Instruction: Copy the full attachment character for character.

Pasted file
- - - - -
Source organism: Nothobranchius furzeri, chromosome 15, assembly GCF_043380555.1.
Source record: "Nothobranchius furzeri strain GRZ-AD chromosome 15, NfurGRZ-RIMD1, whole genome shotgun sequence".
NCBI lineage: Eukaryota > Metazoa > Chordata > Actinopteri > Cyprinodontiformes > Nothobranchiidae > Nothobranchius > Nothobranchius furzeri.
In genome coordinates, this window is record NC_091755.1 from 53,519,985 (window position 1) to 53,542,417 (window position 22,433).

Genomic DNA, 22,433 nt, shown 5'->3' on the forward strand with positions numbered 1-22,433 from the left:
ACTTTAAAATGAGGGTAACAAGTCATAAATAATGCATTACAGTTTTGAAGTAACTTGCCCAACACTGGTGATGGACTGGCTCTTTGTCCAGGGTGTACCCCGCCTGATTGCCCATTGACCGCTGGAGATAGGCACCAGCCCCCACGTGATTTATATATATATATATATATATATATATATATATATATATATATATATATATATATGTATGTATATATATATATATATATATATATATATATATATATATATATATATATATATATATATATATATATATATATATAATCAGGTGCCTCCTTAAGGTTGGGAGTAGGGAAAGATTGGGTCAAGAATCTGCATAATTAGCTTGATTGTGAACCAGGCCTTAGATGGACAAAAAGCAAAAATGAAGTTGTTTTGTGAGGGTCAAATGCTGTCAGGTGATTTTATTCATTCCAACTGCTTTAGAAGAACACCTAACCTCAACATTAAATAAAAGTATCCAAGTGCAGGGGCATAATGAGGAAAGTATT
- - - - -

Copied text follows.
Source organism: Nothobranchius furzeri, chromosome 15, assembly GCF_043380555.1.
Source record: "Nothobranchius furzeri strain GRZ-AD chromosome 15, NfurGRZ-RIMD1, whole genome shotgun sequence".
NCBI lineage: Eukaryota > Metazoa > Chordata > Actinopteri > Cyprinodontiformes > Nothobranchiidae > Nothobranchius > Nothobranchius furzeri.
In genome coordinates, this window is record NC_091755.1 from 53,519,985 (window position 1) to 53,542,417 (window position 22,433).

Genomic DNA, 22,433 nt, shown 5'->3' on the forward strand with positions numbered 1-22,433 from the left:
ACTTTAAAATGAGGGTAACAAGTCATAAATAATGCATTACAGTTTTGAAGTAACTTGCCCAACACTGGTGATGGACTGGCTCTTTGTCCAGGGTGTACCCCGCCTGATTGCCCATTGACCGCTGGAGATAGGCACCAGCCCCCACGTGATTTATATATATATATATATATATATATATATATATATATATATATATATATATATATGTATGTATATATATATATATATATATATATATATATATATATATATATATATATATATATATATATATATATATATATATAATCAGGTGCCTCCTTAAGGTTGGGAGTAGGGAAAGATTGGGTCAAGAATCTGCATAATTAGCTTGATTGTGAACCAGGCCTTAGATGGACAAAAAGCAAAAATGAAGTTGTTTTGTGAGGGTCAAATGCTGTCAGGTGATTTTATTCATTCCAACTGCTTTAGAAGAACACCTAACCTCAACATTAAATAAAAGTATCCAAGTGCAGGGGCATAATGAGGAAAGTATT